• Reardon, D. C., & Coleman, P. K. (2006). Relative treatment for sleep disorders following abortion and child delivery: A prospective record-based study. Sleep, 29 (1), 105-106.
• Rees, D. I. & Sabia, J. J. (2007). The Relationship between Abortion and Depression: New Evidence from the Fragile Families and Child Wellbeing Study. Medical Science Monitor. 13(10): 430-436.
• Suliman et al. (2007) Comparison of pain, cortisol levels, and psychological distress in women undergoing surgical termination of pregnancy under local anaesthesia versus intravenous sedation. BMC Psychiatry, 7 (24), p.1-9.

Posted by: Matt Bowman | Nov 17, 2010 1:20:03 PM

Matt Bowman says: "The New York City bill criminalizes pro-life pregnancy centers despite the fact that most of them on the cover of their website do call themselves pro-life--so your supposition is false."

The proposed bill does *not* criminalize pro-life pregnancy centers. It requires pro-life pregnancy centers to provide certain information in their advertising and in the centers themselves. It does not seem to me burdensome in terms of expense and effort to be in compliance. Of course, some people find it offensive, but that is different from being burdensome. I was not endorsing the legislation when I said most of the problems could be solved by pro-life pregnancy centers to *calling* themselves pro-life. I was expressing my own personal opinion. Here is an excerpt from a news article outlining the requirements:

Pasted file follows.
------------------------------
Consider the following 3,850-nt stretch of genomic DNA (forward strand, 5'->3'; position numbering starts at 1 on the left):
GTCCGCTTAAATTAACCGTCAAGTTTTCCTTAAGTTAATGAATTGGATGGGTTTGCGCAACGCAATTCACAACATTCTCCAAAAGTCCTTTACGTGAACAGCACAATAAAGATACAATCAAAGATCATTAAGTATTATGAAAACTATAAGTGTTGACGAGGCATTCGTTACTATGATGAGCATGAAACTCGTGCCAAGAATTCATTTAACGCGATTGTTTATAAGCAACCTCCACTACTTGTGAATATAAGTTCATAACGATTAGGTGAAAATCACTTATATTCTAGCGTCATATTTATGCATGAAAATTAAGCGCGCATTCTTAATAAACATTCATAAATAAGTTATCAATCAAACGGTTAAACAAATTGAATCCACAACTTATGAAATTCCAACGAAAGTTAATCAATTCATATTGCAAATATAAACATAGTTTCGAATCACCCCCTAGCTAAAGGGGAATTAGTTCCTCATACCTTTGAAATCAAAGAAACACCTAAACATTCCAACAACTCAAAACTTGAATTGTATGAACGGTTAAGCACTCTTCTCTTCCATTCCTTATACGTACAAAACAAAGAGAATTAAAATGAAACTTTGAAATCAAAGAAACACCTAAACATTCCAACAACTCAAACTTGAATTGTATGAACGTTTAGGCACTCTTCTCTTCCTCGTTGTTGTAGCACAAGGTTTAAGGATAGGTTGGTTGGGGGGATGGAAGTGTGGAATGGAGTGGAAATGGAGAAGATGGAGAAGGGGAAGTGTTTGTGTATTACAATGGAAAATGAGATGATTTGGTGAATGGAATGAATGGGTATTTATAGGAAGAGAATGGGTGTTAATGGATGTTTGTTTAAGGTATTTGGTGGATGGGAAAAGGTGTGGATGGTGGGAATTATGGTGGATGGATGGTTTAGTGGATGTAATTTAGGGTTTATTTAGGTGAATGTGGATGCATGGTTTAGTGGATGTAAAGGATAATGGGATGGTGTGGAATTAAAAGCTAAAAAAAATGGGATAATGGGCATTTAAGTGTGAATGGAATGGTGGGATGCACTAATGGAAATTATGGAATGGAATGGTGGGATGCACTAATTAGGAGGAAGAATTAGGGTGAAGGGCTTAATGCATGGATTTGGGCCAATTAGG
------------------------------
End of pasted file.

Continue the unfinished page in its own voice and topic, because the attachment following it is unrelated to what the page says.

*********
Under the new rules, CPCs would have to disclose that they don't provide abortions or contraception and would not provide referrals for either. The information would be posted on signs in their centers and on their websites and ads.

Centers would also have to disclose that they have no doctors on site, and would be forced to keep all the information they collect confidential. Violators would be fined up to $2,500 for repeated offenses and could be shut down.
**********
http://www.dnainfo.com/20101117/manhattan/abortion-debate-takes-center-stage-at-city-hall-hearing-on-pregnancy-centers

Here is the text of the proposed legislation:
http://legistar.council.nyc.gov/LegislationDetail.aspx?ID=777861&GUID=F7F0B7D7-2FE7-456D-A7A7-1633C9880D92&Options=&Search=

Posted by: David Nickol | Nov 17, 2010 1:35:57 PM

Matt Bowman says: "What follows is NARAL's and David Nickol's definition . . .

As someone wisely said recently, "Let's keep comments focused on ideas, not on the person offering the ideas."

Matt Bowman says: "Prepare yourself for shocking deception that demands jail time."